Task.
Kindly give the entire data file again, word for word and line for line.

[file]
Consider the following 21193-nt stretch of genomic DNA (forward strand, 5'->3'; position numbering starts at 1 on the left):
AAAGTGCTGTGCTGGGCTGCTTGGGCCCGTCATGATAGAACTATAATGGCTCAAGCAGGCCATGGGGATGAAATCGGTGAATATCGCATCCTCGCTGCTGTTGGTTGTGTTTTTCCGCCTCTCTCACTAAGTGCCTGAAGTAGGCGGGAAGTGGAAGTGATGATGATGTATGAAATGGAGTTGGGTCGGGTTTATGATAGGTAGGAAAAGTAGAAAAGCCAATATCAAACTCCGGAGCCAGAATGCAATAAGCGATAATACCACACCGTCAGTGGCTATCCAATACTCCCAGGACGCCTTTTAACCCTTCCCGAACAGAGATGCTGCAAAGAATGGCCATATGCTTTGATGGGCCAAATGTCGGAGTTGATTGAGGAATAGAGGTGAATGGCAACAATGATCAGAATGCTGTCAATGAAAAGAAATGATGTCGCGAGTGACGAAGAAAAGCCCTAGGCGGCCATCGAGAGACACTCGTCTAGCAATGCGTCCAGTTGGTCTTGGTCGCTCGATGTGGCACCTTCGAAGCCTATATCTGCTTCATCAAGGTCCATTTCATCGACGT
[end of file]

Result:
Consider the following 21193-nt stretch of genomic DNA (forward strand, 5'->3'; position numbering starts at 1 on the left):
AAAGTGCTGTGCTGGGCTGCTTGGGCCCGTCATGATAGAACTATAATGGCTCAAGCAGGCCATGGGGATGAAATCGGTGAATATCGCATCCTCGCTGCTGTTGGTTGTGTTTTTCCGCCTCTCTCACTAAGTGCCTGAAGTAGGCGGGAAGTGGAAGTGATGATGATGTATGAAATGGAGTTGGGTCGGGTTTATGATAGGTAGGAAAAGTAGAAAAGCCAATATCAAACTCCGGAGCCAGAATGCAATAAGCGATAATACCACACCGTCAGTGGCTATCCAATACTCCCAGGACGCCTTTTAACCCTTCCCGAACAGAGATGCTGCAAAGAATGGCCATATGCTTTGATGGGCCAAATGTCGGAGTTGATTGAGGAATAGAGGTGAATGGCAACAATGATCAGAATGCTGTCAATGAAAAGAAATGATGTCGCGAGTGACGAAGAAAAGCCCTAGGCGGCCATCGAGAGACACTCGTCTAGCAATGCGTCCAGTTGGTCTTGGTCGCTCGATGTGGCACCTTCGAAGCCTATATCTGCTTCATCAAGGTCCATTTCATCGACGT